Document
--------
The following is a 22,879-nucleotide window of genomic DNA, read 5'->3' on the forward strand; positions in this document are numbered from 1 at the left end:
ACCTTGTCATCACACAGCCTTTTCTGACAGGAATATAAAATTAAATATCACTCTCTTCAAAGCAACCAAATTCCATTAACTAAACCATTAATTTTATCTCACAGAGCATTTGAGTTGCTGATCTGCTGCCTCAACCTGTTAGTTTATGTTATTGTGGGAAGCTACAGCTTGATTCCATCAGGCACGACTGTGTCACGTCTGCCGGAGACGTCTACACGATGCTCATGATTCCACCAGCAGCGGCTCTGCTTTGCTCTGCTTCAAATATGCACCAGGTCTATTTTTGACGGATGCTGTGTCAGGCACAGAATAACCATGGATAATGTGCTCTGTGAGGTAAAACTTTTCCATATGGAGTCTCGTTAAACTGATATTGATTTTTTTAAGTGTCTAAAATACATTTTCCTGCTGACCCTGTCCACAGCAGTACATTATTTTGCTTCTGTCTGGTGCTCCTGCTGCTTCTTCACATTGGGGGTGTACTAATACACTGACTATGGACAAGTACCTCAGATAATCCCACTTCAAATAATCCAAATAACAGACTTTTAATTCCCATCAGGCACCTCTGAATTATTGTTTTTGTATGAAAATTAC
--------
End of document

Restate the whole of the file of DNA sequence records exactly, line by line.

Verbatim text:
The following is a 22,879-nucleotide window of genomic DNA, read 5'->3' on the forward strand; positions in this document are numbered from 1 at the left end:
ACCTTGTCATCACACAGCCTTTTCTGACAGGAATATAAAATTAAATATCACTCTCTTCAAAGCAACCAAATTCCATTAACTAAACCATTAATTTTATCTCACAGAGCATTTGAGTTGCTGATCTGCTGCCTCAACCTGTTAGTTTATGTTATTGTGGGAAGCTACAGCTTGATTCCATCAGGCACGACTGTGTCACGTCTGCCGGAGACGTCTACACGATGCTCATGATTCCACCAGCAGCGGCTCTGCTTTGCTCTGCTTCAAATATGCACCAGGTCTATTTTTGACGGATGCTGTGTCAGGCACAGAATAACCATGGATAATGTGCTCTGTGAGGTAAAACTTTTCCATATGGAGTCTCGTTAAACTGATATTGATTTTTTTAAGTGTCTAAAATACATTTTCCTGCTGACCCTGTCCACAGCAGTACATTATTTTGCTTCTGTCTGGTGCTCCTGCTGCTTCTTCACATTGGGGGTGTACTAATACACTGACTATGGACAAGTACCTCAGATAATCCCACTTCAAATAATCCAAATAACAGACTTTTAATTCCCATCAGGCACCTCTGAATTATTGTTTTTGTATGAAAATTAC